Price Tower The Tree that Escaped the Crowded Forest
Our second visit to a Frank Lloyd Wright project was so very different than our first, but no less impressive. Where Falling Water is known for its low-profile rectangles, Price Tower stands tall and unobstructed and is filled with triangles.
Falling Water is located deep in the woods of rural Pennsylvania. Price Tower was originally destined to be an apartment building on the Bowery in New York City, but the Great Depression forced Wright to shelve the tree-based design. It was revived in the early-1950s by Oklahoma oil money flowing into the hands of the Price family, who wanted to bring world-class architecture to their home state.
Beyond the overwhelming use of triangles (in the lights, air conditioning vents, elevators, paving stones, etc.) one of the most immediate things I noticed was how small the spaces were in general. These days, it seems like hotels try to make their common areas as big, open, and utterly sparse as possible. Price Tower is refreshingly compact - the elevators are a mere 20 feet from the front door. There are no long hallways, and definitely no creepy twins standing creepily at the end of them.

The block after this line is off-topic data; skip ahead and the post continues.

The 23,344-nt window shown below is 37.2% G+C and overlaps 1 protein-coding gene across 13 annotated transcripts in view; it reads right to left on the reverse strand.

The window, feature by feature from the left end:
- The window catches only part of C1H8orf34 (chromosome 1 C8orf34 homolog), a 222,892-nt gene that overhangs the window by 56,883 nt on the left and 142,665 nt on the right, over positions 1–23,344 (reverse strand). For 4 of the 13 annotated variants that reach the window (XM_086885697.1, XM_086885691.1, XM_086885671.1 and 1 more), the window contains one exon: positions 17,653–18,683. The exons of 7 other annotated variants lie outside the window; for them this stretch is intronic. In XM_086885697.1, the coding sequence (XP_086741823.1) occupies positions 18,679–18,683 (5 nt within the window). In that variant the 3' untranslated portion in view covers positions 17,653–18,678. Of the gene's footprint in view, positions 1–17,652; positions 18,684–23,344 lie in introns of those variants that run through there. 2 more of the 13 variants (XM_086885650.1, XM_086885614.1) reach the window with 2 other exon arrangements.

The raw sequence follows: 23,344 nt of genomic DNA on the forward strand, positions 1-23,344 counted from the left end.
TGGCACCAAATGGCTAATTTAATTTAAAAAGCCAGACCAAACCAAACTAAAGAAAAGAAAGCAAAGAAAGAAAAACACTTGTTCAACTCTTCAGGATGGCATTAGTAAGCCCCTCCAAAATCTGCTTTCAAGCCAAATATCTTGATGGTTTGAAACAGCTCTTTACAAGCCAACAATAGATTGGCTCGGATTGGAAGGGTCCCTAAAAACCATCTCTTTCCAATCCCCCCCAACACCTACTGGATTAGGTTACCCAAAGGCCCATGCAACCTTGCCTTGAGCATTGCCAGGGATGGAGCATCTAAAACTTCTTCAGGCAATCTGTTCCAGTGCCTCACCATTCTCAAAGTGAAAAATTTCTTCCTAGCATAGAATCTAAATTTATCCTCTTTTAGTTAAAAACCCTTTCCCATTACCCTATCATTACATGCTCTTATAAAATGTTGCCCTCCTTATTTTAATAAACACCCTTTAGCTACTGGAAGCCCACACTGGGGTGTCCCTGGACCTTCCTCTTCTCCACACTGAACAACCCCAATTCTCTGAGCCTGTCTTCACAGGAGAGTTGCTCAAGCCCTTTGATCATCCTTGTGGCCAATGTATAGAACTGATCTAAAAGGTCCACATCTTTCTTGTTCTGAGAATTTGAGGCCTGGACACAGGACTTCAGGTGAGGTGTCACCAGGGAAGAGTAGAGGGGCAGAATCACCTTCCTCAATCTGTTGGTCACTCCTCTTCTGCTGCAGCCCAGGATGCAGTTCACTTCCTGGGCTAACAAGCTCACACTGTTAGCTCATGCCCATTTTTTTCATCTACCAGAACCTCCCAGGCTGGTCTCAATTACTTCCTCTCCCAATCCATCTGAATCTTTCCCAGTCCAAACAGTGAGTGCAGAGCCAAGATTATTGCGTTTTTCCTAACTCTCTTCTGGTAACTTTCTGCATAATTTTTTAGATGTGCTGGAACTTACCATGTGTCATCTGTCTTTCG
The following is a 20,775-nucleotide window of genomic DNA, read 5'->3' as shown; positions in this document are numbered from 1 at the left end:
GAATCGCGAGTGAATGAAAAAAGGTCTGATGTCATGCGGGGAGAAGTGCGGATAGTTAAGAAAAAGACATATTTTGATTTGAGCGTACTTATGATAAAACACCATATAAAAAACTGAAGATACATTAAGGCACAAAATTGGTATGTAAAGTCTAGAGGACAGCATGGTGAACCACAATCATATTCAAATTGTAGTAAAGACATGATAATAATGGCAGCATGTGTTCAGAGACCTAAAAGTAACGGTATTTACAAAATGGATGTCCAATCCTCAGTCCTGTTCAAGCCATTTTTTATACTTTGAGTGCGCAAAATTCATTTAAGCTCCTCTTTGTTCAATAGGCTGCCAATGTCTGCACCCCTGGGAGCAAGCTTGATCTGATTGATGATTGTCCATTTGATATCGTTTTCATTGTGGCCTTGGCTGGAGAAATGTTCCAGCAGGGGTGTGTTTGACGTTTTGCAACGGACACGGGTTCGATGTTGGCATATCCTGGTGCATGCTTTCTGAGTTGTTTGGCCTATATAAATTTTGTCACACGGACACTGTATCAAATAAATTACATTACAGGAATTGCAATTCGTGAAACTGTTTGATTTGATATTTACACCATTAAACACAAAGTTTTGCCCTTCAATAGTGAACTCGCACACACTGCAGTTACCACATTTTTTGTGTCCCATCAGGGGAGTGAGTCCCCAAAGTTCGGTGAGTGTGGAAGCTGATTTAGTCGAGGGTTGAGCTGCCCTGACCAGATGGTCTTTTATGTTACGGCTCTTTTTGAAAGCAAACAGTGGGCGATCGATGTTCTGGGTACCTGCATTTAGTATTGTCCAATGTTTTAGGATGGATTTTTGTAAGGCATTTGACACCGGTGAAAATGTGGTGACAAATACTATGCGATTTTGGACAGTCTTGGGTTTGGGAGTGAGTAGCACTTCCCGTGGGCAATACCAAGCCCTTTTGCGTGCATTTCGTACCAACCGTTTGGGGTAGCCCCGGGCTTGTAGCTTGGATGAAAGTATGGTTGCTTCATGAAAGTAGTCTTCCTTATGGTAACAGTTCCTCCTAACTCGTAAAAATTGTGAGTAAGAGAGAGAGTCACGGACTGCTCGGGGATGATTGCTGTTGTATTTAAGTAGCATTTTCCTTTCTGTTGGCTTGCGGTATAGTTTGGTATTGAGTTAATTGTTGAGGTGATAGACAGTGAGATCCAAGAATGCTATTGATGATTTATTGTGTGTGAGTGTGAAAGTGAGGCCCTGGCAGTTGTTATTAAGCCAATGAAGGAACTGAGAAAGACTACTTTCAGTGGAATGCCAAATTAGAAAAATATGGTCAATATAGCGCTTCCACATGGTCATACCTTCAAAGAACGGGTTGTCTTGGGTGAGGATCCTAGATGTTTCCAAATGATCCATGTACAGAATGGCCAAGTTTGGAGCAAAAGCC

While the galleries the tower contains were all closed for the day or closed for renovation, we were mostly there to check out the bar on the 15th floor. Consistent with the rest of the building, the layout of the bar was triangular and compact, seating for maybe 20 people, with more available up in the loft and out on the terraces.
After some banter with the locals and the bartender, we settled on some good Tulsa beer, Marshall's IPA and Pub Ale, and took the only available seats, which were up in the loft. After finishing we snooped around looking for views and admiring the detail throughout the hallways and public spaces.
Special thanks to Dustin D. (who suggested Raise a glass to Frank Lloyd Wright at The Copper Bar!) for making this blog post possible!